• Vol. 01
  • Chapter 01
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Natural History

Not to see the Tyrannosaurus, no matter how intact, but only to stand in a room in the back corner of the museum, where the children weren’t, in the unique blue-black or velvet deep museum darkness, in front of lighted cases, and wish one thing – that Martha was here also. She was one for bones, for cases of toe-bones, prehistoric, indistinguishable, all in a row; for dusty Mediterranean grassy rises cut by cart ruts your car could no longer help but trample over, insensitive to matters of history. Getting lost on the way there – for the getting lost, and the argument that followed, and how the thing at the end dwindled in importance compared to the greater matter of power – who was withholding, and who wielding.

To stand in front of the golden diorama and long to be inside; hold the spear or free the prisoner, features fixed into an expression of dignity, bravery or other emotions befitting those whom history remembers. A wilful forgetting of the next thing; the models melted down ready for the next instalment.

Peter stirred, aware that he had been staring at the same object for some time – staring through it and into the past – his past with Martha, who was dead and would be forgotten. A fragment of something extinct, glowing gently in lunar cream, a cratered thing itself providing shelter within its elegant curve – some vital piece of equipment lovingly carved over time to its best form. Its best not good enough. That generous curve, where a smaller creature might dart across the plush ground to shelter there. A cave, a borrowed carapace.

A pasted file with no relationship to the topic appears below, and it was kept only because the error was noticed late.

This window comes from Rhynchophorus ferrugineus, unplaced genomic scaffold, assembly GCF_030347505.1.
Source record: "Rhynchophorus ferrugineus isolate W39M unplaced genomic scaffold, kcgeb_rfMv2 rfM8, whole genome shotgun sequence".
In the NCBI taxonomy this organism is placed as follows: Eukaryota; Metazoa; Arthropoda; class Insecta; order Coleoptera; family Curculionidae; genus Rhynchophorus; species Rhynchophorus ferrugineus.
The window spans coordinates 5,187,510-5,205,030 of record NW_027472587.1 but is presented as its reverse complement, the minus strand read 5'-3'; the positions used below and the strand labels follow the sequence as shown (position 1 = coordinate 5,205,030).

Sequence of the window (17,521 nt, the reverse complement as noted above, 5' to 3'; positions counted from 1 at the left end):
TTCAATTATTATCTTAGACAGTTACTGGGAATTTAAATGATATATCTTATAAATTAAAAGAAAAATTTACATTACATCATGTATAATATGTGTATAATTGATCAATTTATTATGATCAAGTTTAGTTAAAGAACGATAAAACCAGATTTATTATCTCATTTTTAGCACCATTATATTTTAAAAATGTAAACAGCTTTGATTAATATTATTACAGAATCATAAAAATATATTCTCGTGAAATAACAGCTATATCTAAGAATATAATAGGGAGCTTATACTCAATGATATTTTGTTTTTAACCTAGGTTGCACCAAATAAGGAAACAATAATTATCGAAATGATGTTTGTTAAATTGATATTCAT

Natural History

Looking like an ancient piece of wood, brittle, chippable, to be set upon with a hammer; its importance exploded by violence – one arm, tensed from walking the streets, the city out there as angry and important as anything could be, and as new – every day making of itself a different city to the one she had loved.

She protested too much – the jaunts into the country were a front. An attempt at the kind of life her mother would have wanted for her. A swing-seat on the porch, and a bicycle wheel squeaking off round the corner under dappled, dancing sunshine. No, she was made for Chicago, and Chicago was made for her. She had found her best purpose, with him, and it hadn’t been good enough.

His fist was clenched in his pocket, and when he lifted it out and opened it the fingers were bleached like bone over time, so pale as to look unreal, an underwater thing come to rest on the seabed in that submarine glow. The hand was shaking, and he pressed it against the glass, which itself was not a set thing but, like all of us, sinking over time.